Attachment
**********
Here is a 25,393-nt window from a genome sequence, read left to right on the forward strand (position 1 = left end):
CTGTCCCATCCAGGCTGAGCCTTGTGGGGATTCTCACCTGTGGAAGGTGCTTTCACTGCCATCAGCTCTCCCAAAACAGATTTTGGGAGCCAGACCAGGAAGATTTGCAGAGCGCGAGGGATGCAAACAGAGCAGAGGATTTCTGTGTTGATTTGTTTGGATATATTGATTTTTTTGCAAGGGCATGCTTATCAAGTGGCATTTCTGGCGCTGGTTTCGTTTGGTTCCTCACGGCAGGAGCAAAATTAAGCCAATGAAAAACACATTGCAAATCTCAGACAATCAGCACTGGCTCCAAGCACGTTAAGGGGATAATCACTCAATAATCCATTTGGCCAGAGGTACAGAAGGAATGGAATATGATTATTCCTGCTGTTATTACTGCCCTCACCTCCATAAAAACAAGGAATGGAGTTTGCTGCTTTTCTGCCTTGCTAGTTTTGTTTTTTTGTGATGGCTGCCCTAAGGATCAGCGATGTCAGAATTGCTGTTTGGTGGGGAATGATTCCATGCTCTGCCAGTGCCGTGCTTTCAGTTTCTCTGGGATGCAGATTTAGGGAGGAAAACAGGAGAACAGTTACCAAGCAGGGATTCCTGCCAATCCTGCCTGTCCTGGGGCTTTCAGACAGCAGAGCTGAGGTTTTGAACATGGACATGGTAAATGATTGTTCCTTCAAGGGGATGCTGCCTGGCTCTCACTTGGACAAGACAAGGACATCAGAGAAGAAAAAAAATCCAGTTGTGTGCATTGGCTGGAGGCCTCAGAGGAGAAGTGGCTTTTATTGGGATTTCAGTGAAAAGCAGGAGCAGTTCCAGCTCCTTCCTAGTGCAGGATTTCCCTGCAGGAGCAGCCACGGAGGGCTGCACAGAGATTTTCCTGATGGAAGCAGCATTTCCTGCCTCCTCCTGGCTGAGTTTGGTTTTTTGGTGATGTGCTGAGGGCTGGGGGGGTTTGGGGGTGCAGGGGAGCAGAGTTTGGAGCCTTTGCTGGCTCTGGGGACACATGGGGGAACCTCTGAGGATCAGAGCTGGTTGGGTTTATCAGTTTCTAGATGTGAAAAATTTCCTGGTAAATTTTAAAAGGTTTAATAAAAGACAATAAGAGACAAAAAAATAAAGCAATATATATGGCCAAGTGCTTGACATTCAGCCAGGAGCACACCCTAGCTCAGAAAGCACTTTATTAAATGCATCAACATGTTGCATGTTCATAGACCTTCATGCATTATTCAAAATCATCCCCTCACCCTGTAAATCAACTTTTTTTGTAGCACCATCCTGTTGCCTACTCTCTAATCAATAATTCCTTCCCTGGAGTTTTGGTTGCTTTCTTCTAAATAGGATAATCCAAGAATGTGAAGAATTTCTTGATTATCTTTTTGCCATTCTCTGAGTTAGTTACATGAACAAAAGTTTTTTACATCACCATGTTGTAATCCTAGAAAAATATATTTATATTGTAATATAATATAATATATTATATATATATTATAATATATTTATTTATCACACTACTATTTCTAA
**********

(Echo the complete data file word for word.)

Here is a 25,393-nt window from a genome sequence, read left to right on the forward strand (position 1 = left end):
CTGTCCCATCCAGGCTGAGCCTTGTGGGGATTCTCACCTGTGGAAGGTGCTTTCACTGCCATCAGCTCTCCCAAAACAGATTTTGGGAGCCAGACCAGGAAGATTTGCAGAGCGCGAGGGATGCAAACAGAGCAGAGGATTTCTGTGTTGATTTGTTTGGATATATTGATTTTTTTGCAAGGGCATGCTTATCAAGTGGCATTTCTGGCGCTGGTTTCGTTTGGTTCCTCACGGCAGGAGCAAAATTAAGCCAATGAAAAACACATTGCAAATCTCAGACAATCAGCACTGGCTCCAAGCACGTTAAGGGGATAATCACTCAATAATCCATTTGGCCAGAGGTACAGAAGGAATGGAATATGATTATTCCTGCTGTTATTACTGCCCTCACCTCCATAAAAACAAGGAATGGAGTTTGCTGCTTTTCTGCCTTGCTAGTTTTGTTTTTTTGTGATGGCTGCCCTAAGGATCAGCGATGTCAGAATTGCTGTTTGGTGGGGAATGATTCCATGCTCTGCCAGTGCCGTGCTTTCAGTTTCTCTGGGATGCAGATTTAGGGAGGAAAACAGGAGAACAGTTACCAAGCAGGGATTCCTGCCAATCCTGCCTGTCCTGGGGCTTTCAGACAGCAGAGCTGAGGTTTTGAACATGGACATGGTAAATGATTGTTCCTTCAAGGGGATGCTGCCTGGCTCTCACTTGGACAAGACAAGGACATCAGAGAAGAAAAAAAATCCAGTTGTGTGCATTGGCTGGAGGCCTCAGAGGAGAAGTGGCTTTTATTGGGATTTCAGTGAAAAGCAGGAGCAGTTCCAGCTCCTTCCTAGTGCAGGATTTCCCTGCAGGAGCAGCCACGGAGGGCTGCACAGAGATTTTCCTGATGGAAGCAGCATTTCCTGCCTCCTCCTGGCTGAGTTTGGTTTTTTGGTGATGTGCTGAGGGCTGGGGGGGTTTGGGGGTGCAGGGGAGCAGAGTTTGGAGCCTTTGCTGGCTCTGGGGACACATGGGGGAACCTCTGAGGATCAGAGCTGGTTGGGTTTATCAGTTTCTAGATGTGAAAAATTTCCTGGTAAATTTTAAAAGGTTTAATAAAAGACAATAAGAGACAAAAAAATAAAGCAATATATATGGCCAAGTGCTTGACATTCAGCCAGGAGCACACCCTAGCTCAGAAAGCACTTTATTAAATGCATCAACATGTTGCATGTTCATAGACCTTCATGCATTATTCAAAATCATCCCCTCACCCTGTAAATCAACTTTTTTTGTAGCACCATCCTGTTGCCTACTCTCTAATCAATAATTCCTTCCCTGGAGTTTTGGTTGCTTTCTTCTAAATAGGATAATCCAAGAATGTGAAGAATTTCTTGATTATCTTTTTGCCATTCTCTGAGTTAGTTACATGAACAAAAGTTTTTTACATCACCATGTTGTAATCCTAGAAAAATATATTTATATTGTAATATAATATAATATATTATATATATATTATAATATATTTATTTATCACACTACTATTTCTAA